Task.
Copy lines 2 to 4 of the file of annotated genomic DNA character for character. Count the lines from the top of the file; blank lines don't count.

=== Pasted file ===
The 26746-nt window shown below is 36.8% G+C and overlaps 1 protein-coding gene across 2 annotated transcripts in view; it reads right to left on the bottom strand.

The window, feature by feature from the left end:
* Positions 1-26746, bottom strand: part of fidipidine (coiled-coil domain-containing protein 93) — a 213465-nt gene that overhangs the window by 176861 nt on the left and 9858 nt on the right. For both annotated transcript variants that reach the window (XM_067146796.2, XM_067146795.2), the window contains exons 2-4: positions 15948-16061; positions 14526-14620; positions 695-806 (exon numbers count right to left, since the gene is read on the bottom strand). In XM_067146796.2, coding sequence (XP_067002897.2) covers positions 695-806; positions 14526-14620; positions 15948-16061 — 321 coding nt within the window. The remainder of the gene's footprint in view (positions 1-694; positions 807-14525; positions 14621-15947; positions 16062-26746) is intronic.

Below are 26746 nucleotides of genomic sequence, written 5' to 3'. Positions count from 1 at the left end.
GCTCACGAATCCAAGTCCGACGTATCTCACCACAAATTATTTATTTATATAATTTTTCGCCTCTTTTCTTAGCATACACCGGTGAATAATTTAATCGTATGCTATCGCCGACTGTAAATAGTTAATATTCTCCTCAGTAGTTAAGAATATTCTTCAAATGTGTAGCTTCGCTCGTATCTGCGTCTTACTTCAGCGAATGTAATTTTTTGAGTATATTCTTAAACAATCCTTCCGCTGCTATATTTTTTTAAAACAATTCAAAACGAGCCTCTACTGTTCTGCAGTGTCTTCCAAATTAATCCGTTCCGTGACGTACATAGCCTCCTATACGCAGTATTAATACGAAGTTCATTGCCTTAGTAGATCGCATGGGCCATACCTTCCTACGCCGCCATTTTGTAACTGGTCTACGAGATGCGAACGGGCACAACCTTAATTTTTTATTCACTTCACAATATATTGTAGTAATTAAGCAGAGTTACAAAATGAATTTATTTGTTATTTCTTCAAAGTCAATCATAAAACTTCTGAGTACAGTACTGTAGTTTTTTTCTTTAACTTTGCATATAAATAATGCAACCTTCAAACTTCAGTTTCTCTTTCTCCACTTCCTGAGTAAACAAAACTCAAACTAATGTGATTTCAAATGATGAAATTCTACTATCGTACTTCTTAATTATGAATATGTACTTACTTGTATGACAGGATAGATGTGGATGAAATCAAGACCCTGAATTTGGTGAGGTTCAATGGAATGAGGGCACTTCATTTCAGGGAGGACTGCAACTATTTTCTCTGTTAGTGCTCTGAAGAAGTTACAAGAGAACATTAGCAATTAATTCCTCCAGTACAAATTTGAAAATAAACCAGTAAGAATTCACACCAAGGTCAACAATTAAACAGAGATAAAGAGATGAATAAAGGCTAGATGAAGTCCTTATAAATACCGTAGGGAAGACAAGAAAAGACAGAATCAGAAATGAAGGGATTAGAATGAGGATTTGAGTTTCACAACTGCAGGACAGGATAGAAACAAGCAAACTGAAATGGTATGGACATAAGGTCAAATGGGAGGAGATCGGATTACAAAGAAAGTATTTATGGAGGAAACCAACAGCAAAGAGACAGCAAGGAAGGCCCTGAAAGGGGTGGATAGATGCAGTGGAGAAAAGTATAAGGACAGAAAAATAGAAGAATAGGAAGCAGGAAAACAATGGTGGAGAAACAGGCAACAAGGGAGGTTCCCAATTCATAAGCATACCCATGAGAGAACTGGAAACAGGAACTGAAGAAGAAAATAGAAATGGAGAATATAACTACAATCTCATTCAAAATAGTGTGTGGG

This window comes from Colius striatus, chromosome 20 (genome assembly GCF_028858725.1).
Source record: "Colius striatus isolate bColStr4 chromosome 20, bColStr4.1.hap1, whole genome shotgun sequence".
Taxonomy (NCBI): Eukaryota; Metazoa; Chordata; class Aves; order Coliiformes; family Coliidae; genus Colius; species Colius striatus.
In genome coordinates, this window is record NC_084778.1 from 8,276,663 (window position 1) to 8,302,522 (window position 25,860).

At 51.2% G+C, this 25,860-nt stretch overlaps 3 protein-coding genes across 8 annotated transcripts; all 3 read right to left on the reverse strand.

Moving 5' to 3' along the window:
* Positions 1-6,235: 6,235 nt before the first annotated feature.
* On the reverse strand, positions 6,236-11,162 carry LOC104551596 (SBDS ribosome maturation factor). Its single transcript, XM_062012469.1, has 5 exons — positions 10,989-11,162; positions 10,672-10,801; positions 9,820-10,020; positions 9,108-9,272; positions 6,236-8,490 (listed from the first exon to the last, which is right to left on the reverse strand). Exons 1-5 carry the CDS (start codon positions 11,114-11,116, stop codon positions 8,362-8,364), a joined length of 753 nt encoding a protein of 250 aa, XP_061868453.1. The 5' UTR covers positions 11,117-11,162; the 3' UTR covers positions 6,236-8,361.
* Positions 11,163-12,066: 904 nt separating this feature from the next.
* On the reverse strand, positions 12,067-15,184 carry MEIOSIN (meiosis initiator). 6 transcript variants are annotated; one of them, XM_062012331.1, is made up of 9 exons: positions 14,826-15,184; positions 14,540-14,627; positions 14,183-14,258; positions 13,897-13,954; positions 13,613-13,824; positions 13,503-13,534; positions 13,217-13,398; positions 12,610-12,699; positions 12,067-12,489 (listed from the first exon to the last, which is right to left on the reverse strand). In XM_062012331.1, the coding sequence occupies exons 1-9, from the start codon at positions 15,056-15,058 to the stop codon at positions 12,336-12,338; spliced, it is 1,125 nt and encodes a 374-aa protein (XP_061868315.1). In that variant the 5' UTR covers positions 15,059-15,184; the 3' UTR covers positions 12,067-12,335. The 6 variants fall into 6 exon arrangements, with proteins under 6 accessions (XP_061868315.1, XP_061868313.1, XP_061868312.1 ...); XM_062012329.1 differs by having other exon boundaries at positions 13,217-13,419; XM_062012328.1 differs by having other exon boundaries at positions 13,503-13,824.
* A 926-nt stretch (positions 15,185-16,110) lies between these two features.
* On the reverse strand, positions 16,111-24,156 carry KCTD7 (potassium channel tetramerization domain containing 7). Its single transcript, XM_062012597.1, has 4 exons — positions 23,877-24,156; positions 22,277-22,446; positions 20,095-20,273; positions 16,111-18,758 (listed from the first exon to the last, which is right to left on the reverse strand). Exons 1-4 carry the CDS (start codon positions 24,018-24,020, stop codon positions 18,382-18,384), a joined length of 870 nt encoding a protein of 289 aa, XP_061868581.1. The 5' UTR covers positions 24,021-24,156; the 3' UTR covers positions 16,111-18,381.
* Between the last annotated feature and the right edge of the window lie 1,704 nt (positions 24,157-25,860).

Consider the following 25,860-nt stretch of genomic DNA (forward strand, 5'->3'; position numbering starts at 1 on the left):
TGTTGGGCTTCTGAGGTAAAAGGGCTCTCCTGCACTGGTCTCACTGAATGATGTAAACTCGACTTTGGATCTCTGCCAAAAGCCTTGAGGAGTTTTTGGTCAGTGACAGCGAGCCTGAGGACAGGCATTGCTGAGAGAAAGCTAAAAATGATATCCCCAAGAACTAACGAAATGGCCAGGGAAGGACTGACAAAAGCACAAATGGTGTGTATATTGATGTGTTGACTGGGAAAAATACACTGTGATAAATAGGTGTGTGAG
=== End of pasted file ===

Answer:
The window, feature by feature from the left end:
* Positions 1-26746, bottom strand: part of fidipidine (coiled-coil domain-containing protein 93) — a 213465-nt gene that overhangs the window by 176861 nt on the left and 9858 nt on the right. For both annotated transcript variants that reach the window (XM_067146796.2, XM_067146795.2), the window contains exons 2-4: positions 15948-16061; positions 14526-14620; positions 695-806 (exon numbers count right to left, since the gene is read on the bottom strand). In XM_067146796.2, coding sequence (XP_067002897.2) covers positions 695-806; positions 14526-14620; positions 15948-16061 — 321 coding nt within the window. The remainder of the gene's footprint in view (positions 1-694; positions 807-14525; positions 14621-15947; positions 16062-26746) is intronic.

Below are 26746 nucleotides of genomic sequence, written 5' to 3'. Positions count from 1 at the left end.